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TEE TO GREEN, STEVE SCOTT: A balanced way forward for development of Scottish Golf’s best young talent

Calum Hill.
Calum Hill, from Perthshire, is one of the new young Scottish breed.

Dominik Holyer, the Sky Sports commentator, was effusive with his praise for Scottish golf at the Kenya Savannah Classic last week.

Perthshire’s Calum Hill was making an audacious run at his first tour title with a final round 64 that fell one putt on the 18th short of a play-off. Dom – Sky’s reserve man while Ewen Murray is taking the glory stuff – cited “big things happening in Scottish Golf”.

Perthshire’s Calum Hill finishes just one shot out of play-off for first Tour title in Kenya Savannah Classic

He referenced Connor Syme’s charge in the first of the Kenyan doubleheader just a few days previously. Of course, there was also Robert MacIntyre’s progress in the WGC Dell Technologies Matchplay in Texas.

It’s in marked contrast to Sky’s previous and now retired No 2, cuddly old Steve Beddow. Steve seemed to have a mysterious aversion to mentioning Scots on leaderboards of tournaments when on the microphone.

So much so we in the Scots press corps would call ANY leaderboard absent of our countrymen a “Beddow Board”.

A good time for Scottish pro golf – but overdue

But of course Dom is right: it’s a good – and one must say overdue – time for Scottish professional golf.

MacIntyre is front and centre. He confirmed his place in next week’s Masters in Austin, knocking out world No 1 Dustin Johnson on the way. He’s probably had it sealed – via being in the World’s Top 50 – since he went close in Dubai as far back as January.

Syme is a year older than Bob and his team-mate from the amateurs. He spent 2020 quietly building a foundation for a lengthy stay on the European Tour. The Drumoig-based player now has had three podium finishes in a year.

Hill got on the European Tour for the first time in 2020 and had a few growing pains. But he’s always been a serial scorer when he gets in full sail and he’s added some consistency to that in 2021. He was fourth in the best possible company in the Saudi event, and followed that up in Kenya.

As well as this trio, there’s also Grant Forrest, who had a sixth place in Dubai last winter and David Law, who won on tour in 2018. Craig Howie, Liam Johnson and Ewen Ferguson, not with full cards presently, have all had their moments on the European Tour in the last 18 months.

That’s just the younger guys. There’s still the older corps like Marc Warren, back to competing consistently, Stevie Gallacher, Richie Ramsay, Scott Jamieson and the perennial David Drysdale, who also played well in Kenya.

A shot in the arm

Connor Syme played in the US Open last year after strong form in Europe.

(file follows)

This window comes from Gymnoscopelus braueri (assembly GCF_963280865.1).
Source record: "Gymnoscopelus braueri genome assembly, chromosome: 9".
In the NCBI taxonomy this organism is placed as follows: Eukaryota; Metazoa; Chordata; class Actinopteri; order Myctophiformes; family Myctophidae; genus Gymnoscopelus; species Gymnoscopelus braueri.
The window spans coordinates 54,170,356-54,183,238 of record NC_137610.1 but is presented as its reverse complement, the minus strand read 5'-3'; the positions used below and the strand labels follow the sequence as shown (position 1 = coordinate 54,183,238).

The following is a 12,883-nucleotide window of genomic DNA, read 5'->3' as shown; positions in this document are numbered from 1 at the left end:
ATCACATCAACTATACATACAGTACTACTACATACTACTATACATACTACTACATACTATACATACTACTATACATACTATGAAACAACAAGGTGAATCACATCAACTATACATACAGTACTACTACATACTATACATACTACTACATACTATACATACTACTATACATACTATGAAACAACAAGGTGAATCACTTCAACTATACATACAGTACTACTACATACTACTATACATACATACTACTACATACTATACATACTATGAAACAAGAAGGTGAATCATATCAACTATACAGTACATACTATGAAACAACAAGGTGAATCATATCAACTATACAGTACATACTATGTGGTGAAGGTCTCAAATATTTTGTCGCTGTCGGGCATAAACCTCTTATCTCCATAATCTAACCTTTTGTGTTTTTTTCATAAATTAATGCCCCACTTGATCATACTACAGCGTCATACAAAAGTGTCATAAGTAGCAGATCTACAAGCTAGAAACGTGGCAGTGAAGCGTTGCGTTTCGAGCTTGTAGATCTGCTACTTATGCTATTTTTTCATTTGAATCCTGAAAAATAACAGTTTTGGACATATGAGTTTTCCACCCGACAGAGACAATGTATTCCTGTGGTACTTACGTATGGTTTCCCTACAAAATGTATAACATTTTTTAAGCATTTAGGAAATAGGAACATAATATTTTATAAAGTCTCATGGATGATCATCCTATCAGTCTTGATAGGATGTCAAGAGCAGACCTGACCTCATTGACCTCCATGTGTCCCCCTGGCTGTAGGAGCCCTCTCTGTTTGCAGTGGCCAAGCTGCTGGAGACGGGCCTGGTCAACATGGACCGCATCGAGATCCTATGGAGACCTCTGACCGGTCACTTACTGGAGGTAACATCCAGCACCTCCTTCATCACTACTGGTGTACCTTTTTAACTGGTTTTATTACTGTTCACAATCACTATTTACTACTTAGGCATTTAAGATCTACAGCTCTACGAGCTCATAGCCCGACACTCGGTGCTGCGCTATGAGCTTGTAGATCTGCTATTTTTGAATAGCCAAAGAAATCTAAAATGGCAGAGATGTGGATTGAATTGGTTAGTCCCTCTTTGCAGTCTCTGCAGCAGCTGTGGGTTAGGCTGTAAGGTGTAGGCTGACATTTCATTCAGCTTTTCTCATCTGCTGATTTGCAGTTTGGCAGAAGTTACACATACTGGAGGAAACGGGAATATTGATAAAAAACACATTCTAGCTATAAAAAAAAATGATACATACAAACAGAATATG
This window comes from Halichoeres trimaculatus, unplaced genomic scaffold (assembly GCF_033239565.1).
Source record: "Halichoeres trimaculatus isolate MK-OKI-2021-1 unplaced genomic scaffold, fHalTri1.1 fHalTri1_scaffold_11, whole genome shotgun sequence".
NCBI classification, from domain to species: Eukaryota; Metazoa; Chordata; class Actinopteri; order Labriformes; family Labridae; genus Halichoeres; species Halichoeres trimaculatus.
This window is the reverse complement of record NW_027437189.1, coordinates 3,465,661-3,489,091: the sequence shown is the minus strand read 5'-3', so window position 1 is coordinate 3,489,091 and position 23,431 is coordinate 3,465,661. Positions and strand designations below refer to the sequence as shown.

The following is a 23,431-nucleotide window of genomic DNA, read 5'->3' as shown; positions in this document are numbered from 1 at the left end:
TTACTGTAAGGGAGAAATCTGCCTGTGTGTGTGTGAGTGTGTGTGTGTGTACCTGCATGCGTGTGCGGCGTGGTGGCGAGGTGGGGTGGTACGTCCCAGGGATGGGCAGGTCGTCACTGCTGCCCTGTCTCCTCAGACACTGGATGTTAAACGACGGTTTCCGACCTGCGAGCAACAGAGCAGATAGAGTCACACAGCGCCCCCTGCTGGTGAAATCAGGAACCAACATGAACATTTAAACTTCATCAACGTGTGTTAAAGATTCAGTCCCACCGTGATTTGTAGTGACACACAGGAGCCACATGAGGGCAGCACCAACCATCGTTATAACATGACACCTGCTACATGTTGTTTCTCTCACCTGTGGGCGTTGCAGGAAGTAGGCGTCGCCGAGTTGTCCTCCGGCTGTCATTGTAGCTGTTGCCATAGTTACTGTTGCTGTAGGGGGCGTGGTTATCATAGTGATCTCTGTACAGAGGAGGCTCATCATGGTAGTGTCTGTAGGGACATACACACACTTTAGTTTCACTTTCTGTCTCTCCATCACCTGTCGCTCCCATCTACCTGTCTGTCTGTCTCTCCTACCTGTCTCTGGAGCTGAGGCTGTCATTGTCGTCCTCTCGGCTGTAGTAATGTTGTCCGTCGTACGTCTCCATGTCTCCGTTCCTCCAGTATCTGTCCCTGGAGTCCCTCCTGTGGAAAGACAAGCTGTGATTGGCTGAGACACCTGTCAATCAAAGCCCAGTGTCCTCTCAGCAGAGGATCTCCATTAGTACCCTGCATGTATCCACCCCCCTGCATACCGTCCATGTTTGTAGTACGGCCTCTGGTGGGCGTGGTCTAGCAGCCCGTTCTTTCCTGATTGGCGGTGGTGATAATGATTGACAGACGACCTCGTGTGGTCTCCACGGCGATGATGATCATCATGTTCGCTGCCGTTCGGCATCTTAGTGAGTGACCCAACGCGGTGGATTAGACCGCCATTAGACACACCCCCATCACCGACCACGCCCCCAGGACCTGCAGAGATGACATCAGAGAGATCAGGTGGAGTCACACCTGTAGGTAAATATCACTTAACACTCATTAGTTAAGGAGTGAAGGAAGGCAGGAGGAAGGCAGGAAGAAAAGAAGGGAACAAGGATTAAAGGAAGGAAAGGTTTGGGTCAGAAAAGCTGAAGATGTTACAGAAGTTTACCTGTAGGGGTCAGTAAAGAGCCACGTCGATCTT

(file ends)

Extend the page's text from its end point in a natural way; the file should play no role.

We’re doing okay now. The young breed that have come through of late have been a shot in the arm. There was a decade when it seemed our best young prospects barely made a dent in the pro game.

There were multiple and complex reasons for that. Just last week there was a thorough reshuffling of Scottish Golf’s performance programmes aimed, obviously, at ensuring this current influx of players becomes the norm.

To that end Scotland’s last two major champions, Catriona Matthew and Paul Lawrie, have been co-opted. They’ll act as mentors, spread their wealth of experience and have already made significant input.

A number of development squads were also announced last week. Blairgowrie duo Gregor Graham and Cormac Sharpe, and Chloe Goadby of the St Regulus Club in St Andrews, are in the high-performance squad.

Auchterarder’s Daniel Bullen and Penny Brown, Blairgowrie’s Connor Graham and (still) Scottish men’s amateur champion George Burns (Crail) are in national performance squad.

No place for Rae after 23 years

The restructuring meant that Ian Rae, for 23 years Scotland’s national coach, is no longer part of the central programme.

During Ian’s time, Scotland won the Eisenhower Trophy in 2008 and four European men’s team titles.

There was anger in some circles when it was finally confirmed Ian’s role was ending last month. But really, latterly Ian was not really national coach, more a kind of co-ordinator.

While he coached a few himself – Richie Ramsay for example – he deferred to the players’ own personal coaches, quite rightly.

That’s been the form, successfully, in recent years. MacIntyre has been with coach Davie Burns for many years now. Calum Hill is now with Burns but really learned his chops at the unlikely location of the University of Western New Mexico.

Syme has been entirely developed with his Dad Stuart, the former PGA captain and owner of the Drumoig Golf Centre.

There seems to have been some overlap between Ian’s role and SG’s director of player performance, Clare Queen.

The former LET pro will now entirely co-ordinate the new programme with input from Matthew and Lawrie. The popular Spencer Henderson and Stuart Clayton will fill in any coaching gaps.

A more robust structure?

It seems like a robust structure now. Certainly, you can’t argue with the involvement and input of Matthew and Lawrie. They both have a track record of mentoring and development in their own right.

One suspects that Stevie Gallacher, whose Foundation has blossomed in recent years, would be there too but for the fact he’s still a full-time touring pro.

It should be a balance of leaving well alone technically, while being a repository of good advice. That seems to me to have as good a chance of prolonged success as anything we’ve previously tried.